I have run out of words – let us hear from someone else - we remain seated as we sing the words of hope for us and for the world from Ruth Duck……
Healing river of the Spirit, bathe the wounds that living brings.
Plunge our pain, our sin, our sadness deep beneath your sacred springs.
Weary from the restless searching that has lured us from your side,
we discover in your presence peace the world cannot provide.
Wellspring of the healing Spirit, stream that flows to bring release,
as we gain our selves, our senses, may our lives reflect your peace.
Grateful for the flood that heals us, may your Church live out your grace.
As we meet both friend and stranger, may we see our Saviour’s face.
Living stream that heals the nations, make us channels of your power.
All the world is torn by conflict; wars are raging at this hour.
Saving Spirit, move among us; guide our winding human course,
till we find our way together, flowing homeward to our Source.
Words Ruth C Duck, Tune Joel CH4 Alt Tune Nettleton
Prayer of Intercession - Abby Smith
Sometimes, Lord, things don’t go the way we want them to. Maybe something we really wanted doesn’t arrive. Maybe something we really dreaded actually happens. Sometimes it rains on our game, or someone else gets the prize, or we’re sick at exactly the wrong time. The world is always reminding us – it is not ours to command.
If we can manage to look up – to forget our fears, our disappointments, our sadness, our losses – then we can see exactly who this world belongs to.
Lord, we can see you in the huge gorgeous globes of rhododendron flowers, exploding in the garden, if we just look. We can hear you in the glad voice of a friend unexpectedly encountered, if we will listen. We can taste and smell your bounty in the wine and the bread, and in the pesto on pasta, and in the roasted nuts, and in the ice cream cone, and in the thousands of tastes and smells. We can touch you in the warmth of wool, the softness of silk, the coolness of cotton, the comfort of a hot bath. All around us the senses -- that you gave us -- allow us to experience the world that proclaims it is your kingdom.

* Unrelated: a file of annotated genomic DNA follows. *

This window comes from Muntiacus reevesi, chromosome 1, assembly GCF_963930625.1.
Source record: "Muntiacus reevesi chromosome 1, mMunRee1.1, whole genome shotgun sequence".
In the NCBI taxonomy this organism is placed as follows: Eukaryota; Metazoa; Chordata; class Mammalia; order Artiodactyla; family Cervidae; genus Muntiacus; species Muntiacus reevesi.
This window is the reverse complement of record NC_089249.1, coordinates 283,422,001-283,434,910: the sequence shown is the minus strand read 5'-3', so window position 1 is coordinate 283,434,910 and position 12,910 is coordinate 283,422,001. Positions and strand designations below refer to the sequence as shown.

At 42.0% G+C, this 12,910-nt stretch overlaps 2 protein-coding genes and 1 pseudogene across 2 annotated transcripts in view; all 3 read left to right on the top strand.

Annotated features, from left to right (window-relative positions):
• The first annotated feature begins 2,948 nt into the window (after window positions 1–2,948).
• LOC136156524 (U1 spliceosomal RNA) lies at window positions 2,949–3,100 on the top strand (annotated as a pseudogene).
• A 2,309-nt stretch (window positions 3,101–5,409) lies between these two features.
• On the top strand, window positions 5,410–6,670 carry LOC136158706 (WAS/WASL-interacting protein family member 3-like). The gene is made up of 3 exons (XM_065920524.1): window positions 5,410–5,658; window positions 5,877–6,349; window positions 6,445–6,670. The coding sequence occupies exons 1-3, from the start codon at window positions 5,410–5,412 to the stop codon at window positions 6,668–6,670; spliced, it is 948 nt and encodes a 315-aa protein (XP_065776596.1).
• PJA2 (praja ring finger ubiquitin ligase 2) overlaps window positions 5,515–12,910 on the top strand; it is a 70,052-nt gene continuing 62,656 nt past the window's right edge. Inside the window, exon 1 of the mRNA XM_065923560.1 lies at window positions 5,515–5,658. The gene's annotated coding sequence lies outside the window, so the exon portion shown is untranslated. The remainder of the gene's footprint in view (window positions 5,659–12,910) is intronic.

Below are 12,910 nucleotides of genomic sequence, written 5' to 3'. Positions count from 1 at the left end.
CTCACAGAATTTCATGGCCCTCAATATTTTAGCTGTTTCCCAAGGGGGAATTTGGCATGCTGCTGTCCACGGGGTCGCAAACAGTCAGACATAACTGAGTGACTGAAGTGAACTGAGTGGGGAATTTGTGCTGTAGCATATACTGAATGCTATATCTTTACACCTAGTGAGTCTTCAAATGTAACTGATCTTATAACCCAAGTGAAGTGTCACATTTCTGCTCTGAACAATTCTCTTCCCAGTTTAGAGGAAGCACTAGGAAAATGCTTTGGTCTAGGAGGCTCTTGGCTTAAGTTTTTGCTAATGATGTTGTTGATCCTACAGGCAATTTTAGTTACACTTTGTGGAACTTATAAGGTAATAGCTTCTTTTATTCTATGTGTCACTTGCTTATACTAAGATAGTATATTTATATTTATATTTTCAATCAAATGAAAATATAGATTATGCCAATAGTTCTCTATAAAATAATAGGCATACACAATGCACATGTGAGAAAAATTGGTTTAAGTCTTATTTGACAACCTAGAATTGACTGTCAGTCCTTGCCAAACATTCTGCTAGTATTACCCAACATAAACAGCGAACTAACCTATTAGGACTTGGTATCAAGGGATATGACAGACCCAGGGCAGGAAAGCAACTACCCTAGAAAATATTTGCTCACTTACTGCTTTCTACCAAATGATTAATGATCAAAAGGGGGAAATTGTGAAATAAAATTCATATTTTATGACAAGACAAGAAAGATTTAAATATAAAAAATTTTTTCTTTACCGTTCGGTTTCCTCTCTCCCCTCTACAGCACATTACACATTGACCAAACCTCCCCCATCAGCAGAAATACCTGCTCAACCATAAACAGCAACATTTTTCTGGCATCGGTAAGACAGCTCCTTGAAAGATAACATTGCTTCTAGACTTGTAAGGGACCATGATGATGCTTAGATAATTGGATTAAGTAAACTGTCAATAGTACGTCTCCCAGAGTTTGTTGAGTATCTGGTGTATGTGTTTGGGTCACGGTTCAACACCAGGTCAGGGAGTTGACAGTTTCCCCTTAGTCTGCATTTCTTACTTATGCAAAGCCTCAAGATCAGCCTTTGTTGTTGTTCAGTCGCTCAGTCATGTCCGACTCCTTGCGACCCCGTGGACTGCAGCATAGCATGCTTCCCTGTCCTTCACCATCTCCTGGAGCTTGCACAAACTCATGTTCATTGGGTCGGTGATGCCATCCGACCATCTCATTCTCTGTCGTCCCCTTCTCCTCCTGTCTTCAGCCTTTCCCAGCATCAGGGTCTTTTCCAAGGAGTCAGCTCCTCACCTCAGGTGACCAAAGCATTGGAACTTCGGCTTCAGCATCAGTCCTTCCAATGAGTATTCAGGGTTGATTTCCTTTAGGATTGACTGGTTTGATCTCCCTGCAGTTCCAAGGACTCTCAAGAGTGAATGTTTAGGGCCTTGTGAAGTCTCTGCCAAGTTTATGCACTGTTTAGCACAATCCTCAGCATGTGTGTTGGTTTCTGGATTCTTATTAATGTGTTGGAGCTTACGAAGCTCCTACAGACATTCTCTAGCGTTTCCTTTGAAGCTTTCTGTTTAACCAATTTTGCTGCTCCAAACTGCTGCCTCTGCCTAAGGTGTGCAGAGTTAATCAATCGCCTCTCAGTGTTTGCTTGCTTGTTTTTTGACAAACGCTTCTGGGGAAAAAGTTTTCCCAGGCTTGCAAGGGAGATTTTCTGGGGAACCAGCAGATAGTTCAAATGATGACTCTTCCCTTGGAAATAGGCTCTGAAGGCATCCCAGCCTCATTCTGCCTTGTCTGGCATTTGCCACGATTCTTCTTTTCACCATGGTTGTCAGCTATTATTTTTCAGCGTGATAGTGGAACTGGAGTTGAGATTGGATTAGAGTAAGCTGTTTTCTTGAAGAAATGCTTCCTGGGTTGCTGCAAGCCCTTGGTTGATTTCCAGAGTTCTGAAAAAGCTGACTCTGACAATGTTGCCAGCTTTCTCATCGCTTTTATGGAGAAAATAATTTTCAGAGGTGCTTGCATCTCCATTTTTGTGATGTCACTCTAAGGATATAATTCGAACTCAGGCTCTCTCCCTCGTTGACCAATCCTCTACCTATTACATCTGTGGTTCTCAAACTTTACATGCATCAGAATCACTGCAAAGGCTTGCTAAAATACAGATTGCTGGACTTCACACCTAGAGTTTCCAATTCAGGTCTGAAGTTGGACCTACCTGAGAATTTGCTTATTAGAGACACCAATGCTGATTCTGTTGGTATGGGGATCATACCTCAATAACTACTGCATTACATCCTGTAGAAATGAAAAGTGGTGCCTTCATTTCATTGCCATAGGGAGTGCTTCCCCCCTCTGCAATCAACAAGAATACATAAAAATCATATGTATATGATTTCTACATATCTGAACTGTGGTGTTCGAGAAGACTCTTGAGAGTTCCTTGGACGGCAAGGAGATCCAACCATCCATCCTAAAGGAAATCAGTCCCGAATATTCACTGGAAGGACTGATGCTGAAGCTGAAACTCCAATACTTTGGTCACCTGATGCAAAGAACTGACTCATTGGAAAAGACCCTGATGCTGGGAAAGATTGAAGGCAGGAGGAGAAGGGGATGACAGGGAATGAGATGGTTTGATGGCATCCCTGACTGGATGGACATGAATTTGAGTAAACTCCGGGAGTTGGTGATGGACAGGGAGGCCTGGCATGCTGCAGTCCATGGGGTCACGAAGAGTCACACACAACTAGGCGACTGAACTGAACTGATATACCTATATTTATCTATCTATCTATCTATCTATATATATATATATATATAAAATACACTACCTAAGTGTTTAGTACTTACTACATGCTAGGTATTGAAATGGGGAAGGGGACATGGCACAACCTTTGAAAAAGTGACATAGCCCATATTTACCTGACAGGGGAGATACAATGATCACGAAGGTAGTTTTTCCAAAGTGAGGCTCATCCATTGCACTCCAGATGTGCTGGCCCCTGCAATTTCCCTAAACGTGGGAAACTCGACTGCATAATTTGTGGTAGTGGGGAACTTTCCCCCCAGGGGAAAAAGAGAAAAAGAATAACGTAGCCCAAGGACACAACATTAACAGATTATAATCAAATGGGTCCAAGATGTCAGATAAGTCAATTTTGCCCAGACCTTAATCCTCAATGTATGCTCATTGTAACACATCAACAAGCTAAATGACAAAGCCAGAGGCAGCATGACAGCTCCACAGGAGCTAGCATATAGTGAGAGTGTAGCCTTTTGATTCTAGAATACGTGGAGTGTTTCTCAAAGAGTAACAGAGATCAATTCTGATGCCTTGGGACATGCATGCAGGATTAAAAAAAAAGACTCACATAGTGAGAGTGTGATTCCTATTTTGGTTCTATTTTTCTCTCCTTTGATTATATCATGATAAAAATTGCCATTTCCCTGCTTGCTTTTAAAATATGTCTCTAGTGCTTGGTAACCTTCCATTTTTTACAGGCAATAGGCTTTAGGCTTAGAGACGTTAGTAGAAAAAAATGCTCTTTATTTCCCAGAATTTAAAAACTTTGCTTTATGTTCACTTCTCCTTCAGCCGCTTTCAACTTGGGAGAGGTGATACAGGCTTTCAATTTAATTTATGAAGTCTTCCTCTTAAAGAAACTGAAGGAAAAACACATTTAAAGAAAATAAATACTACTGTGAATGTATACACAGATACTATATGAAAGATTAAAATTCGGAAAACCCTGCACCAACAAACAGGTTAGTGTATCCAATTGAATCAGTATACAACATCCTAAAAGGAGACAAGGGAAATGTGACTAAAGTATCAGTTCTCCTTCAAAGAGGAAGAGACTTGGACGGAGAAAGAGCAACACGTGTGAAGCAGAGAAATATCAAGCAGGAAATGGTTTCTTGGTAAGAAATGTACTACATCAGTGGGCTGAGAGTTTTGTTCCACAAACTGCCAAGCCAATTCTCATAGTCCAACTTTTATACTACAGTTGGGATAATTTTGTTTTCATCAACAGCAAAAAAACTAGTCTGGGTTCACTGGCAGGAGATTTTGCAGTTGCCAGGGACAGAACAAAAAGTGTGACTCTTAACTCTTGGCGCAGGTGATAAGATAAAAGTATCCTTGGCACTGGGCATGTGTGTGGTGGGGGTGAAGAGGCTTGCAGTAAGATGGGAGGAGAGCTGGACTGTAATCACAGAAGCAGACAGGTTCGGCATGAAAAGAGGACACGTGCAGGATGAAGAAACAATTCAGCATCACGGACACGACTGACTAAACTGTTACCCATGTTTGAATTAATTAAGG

Your kingdom, not ours. Your will, not ours. Your world, not ours.
If we can manage to look up, then we see you. And we turn to you with gratitude and with thanks.
Our stay in the world is short, and not always sweet. We remember today people we know, and those we don’t know, who are sick and battling on for another day, or who have lost loved ones, or who are dying themselves. We think of people we know, and those we don’t know, who are going without – who don’t have clean water, or adequate food, or proper shelter, or any security. We think of people we know, and those we don’t know, who are scared and uncertain and insecure and unwelcome. We think of people we know, and those we don’t know, who are suffering in any way.
We pause now, and because it is your world and not ours, we place them into your care, into your hands, into your endless love.
Your kingdom, not ours. Your will, not ours. Your world, not ours.
If we can manage to look up, then we see what you want from us, and what this, your world really needs. Truth, kindness, humility, justice, generosity, dedication, compassion, openness of spirit, faith, and love. We pray that we will be what you need us to be, here in your world, your will, your kingdom.
We pray and sing together the Lord's prayer